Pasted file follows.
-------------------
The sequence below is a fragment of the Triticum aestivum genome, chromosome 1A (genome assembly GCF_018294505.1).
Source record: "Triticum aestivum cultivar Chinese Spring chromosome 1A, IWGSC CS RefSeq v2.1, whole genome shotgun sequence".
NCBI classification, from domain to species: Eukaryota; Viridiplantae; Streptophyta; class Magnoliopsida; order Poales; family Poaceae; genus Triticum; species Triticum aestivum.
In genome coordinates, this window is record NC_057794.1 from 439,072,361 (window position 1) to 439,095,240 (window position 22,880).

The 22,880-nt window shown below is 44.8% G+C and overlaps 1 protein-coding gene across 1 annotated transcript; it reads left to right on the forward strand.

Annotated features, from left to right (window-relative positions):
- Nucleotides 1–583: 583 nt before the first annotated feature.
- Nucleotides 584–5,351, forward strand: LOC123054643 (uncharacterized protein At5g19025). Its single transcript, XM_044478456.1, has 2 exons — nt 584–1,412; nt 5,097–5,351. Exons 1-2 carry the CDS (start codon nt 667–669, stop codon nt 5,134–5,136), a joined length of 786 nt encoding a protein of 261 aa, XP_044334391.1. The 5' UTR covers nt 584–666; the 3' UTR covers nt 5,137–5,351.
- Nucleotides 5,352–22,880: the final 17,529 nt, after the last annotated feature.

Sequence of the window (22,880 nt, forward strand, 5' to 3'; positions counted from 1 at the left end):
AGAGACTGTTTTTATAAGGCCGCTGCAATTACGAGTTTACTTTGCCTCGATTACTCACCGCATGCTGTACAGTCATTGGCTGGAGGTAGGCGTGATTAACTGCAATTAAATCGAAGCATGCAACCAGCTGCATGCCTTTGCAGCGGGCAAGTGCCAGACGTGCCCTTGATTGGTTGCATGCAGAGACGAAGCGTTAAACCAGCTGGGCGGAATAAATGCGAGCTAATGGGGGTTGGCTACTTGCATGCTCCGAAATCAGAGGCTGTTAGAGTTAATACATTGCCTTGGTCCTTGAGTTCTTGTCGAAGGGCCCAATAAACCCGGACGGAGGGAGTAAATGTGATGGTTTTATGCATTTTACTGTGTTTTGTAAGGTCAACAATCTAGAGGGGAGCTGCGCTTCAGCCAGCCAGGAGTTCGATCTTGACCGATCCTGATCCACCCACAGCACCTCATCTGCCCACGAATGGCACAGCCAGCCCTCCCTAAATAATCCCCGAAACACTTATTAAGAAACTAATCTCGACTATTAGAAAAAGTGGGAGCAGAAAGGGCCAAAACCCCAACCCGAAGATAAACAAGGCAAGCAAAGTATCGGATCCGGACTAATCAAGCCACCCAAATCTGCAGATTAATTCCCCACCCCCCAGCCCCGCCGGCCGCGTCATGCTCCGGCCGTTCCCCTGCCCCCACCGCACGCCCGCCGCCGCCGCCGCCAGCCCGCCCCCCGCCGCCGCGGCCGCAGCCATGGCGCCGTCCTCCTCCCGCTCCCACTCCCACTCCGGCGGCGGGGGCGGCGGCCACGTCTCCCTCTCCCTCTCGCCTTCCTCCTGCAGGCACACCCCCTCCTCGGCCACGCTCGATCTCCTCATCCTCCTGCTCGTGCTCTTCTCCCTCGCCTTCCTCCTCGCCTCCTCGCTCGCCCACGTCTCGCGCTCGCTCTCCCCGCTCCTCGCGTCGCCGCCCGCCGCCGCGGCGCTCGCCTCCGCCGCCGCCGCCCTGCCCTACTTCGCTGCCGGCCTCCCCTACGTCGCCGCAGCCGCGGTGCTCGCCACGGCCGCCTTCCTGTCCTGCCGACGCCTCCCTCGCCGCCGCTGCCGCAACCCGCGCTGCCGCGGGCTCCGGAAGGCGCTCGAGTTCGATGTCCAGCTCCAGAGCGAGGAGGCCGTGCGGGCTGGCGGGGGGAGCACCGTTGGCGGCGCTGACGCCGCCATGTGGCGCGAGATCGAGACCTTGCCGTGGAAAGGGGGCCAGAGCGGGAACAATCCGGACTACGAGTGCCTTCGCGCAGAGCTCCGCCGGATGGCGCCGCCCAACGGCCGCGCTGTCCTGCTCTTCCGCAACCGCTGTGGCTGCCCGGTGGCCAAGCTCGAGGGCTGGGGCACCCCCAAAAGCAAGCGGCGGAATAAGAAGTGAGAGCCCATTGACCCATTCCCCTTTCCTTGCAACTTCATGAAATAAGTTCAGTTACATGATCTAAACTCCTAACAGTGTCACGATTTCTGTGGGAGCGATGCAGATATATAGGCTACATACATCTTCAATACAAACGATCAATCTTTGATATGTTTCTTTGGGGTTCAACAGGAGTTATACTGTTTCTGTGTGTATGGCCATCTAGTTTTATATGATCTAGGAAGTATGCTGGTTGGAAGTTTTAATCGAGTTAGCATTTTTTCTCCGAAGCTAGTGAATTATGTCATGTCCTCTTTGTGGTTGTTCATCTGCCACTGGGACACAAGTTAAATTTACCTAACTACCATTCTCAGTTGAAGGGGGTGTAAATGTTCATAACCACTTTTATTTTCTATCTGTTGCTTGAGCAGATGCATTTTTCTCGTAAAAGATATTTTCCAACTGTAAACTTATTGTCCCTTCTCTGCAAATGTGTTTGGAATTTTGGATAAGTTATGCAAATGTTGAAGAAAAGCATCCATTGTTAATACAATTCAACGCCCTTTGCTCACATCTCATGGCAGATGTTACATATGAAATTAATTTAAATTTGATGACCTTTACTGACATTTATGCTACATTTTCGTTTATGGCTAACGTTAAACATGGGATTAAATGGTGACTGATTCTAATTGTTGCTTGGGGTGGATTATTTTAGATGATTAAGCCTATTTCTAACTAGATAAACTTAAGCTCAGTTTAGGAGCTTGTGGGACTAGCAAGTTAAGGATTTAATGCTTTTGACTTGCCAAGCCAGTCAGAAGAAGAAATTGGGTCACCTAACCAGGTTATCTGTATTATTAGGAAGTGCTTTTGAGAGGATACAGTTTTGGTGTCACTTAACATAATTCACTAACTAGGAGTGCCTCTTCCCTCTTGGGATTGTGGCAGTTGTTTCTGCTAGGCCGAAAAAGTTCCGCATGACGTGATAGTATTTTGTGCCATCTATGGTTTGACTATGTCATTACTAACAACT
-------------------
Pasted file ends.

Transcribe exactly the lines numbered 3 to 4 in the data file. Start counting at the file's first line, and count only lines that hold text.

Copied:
NCBI classification, from domain to species: Eukaryota; Viridiplantae; Streptophyta; class Magnoliopsida; order Poales; family Poaceae; genus Triticum; species Triticum aestivum.
In genome coordinates, this window is record NC_057794.1 from 439,072,361 (window position 1) to 439,095,240 (window position 22,880).